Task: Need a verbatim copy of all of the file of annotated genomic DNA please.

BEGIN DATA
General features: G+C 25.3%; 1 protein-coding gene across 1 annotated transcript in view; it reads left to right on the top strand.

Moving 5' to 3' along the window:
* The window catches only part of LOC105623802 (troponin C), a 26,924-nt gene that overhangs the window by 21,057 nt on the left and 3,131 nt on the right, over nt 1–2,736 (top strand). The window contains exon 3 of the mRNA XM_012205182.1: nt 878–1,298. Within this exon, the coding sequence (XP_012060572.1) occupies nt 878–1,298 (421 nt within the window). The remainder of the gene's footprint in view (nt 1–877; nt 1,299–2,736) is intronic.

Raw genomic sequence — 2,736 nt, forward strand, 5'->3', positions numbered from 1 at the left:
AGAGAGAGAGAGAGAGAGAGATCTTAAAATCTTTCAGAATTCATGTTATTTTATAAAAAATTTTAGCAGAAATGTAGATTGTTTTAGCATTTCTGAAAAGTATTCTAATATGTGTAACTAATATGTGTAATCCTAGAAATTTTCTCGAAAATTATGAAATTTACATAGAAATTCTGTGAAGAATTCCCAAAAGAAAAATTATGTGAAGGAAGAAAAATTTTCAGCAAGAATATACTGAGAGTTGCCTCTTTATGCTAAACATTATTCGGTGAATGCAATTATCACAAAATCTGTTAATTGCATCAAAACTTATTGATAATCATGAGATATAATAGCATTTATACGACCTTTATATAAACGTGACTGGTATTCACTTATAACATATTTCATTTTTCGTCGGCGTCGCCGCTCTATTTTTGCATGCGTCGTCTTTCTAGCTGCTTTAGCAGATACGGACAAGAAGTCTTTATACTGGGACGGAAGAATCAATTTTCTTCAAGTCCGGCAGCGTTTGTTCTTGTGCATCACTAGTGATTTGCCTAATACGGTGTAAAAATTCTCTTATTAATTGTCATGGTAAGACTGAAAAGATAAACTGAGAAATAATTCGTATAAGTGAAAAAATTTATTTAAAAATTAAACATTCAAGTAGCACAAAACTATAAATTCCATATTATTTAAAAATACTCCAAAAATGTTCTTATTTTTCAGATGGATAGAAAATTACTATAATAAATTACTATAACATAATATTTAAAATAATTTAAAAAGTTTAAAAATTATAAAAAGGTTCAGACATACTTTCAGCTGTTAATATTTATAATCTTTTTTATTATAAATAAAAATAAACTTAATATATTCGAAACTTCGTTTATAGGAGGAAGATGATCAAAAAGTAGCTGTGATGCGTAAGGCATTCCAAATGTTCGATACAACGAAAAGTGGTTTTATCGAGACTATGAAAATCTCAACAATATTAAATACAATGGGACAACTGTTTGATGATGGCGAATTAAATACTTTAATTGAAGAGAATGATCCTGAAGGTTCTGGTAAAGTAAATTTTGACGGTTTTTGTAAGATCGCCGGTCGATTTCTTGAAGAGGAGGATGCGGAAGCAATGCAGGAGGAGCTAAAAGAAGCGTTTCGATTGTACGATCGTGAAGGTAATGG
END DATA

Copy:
General features: G+C 25.3%; 1 protein-coding gene across 1 annotated transcript in view; it reads left to right on the top strand.

Moving 5' to 3' along the window:
* The window catches only part of LOC105623802 (troponin C), a 26,924-nt gene that overhangs the window by 21,057 nt on the left and 3,131 nt on the right, over nt 1–2,736 (top strand). The window contains exon 3 of the mRNA XM_012205182.1: nt 878–1,298. Within this exon, the coding sequence (XP_012060572.1) occupies nt 878–1,298 (421 nt within the window). The remainder of the gene's footprint in view (nt 1–877; nt 1,299–2,736) is intronic.

Raw genomic sequence — 2,736 nt, forward strand, 5'->3', positions numbered from 1 at the left:
AGAGAGAGAGAGAGAGAGAGATCTTAAAATCTTTCAGAATTCATGTTATTTTATAAAAAATTTTAGCAGAAATGTAGATTGTTTTAGCATTTCTGAAAAGTATTCTAATATGTGTAACTAATATGTGTAATCCTAGAAATTTTCTCGAAAATTATGAAATTTACATAGAAATTCTGTGAAGAATTCCCAAAAGAAAAATTATGTGAAGGAAGAAAAATTTTCAGCAAGAATATACTGAGAGTTGCCTCTTTATGCTAAACATTATTCGGTGAATGCAATTATCACAAAATCTGTTAATTGCATCAAAACTTATTGATAATCATGAGATATAATAGCATTTATACGACCTTTATATAAACGTGACTGGTATTCACTTATAACATATTTCATTTTTCGTCGGCGTCGCCGCTCTATTTTTGCATGCGTCGTCTTTCTAGCTGCTTTAGCAGATACGGACAAGAAGTCTTTATACTGGGACGGAAGAATCAATTTTCTTCAAGTCCGGCAGCGTTTGTTCTTGTGCATCACTAGTGATTTGCCTAATACGGTGTAAAAATTCTCTTATTAATTGTCATGGTAAGACTGAAAAGATAAACTGAGAAATAATTCGTATAAGTGAAAAAATTTATTTAAAAATTAAACATTCAAGTAGCACAAAACTATAAATTCCATATTATTTAAAAATACTCCAAAAATGTTCTTATTTTTCAGATGGATAGAAAATTACTATAATAAATTACTATAACATAATATTTAAAATAATTTAAAAAGTTTAAAAATTATAAAAAGGTTCAGACATACTTTCAGCTGTTAATATTTATAATCTTTTTTATTATAAATAAAAATAAACTTAATATATTCGAAACTTCGTTTATAGGAGGAAGATGATCAAAAAGTAGCTGTGATGCGTAAGGCATTCCAAATGTTCGATACAACGAAAAGTGGTTTTATCGAGACTATGAAAATCTCAACAATATTAAATACAATGGGACAACTGTTTGATGATGGCGAATTAAATACTTTAATTGAAGAGAATGATCCTGAAGGTTCTGGTAAAGTAAATTTTGACGGTTTTTGTAAGATCGCCGGTCGATTTCTTGAAGAGGAGGATGCGGAAGCAATGCAGGAGGAGCTAAAAGAAGCGTTTCGATTGTACGATCGTGAAGGTAATGG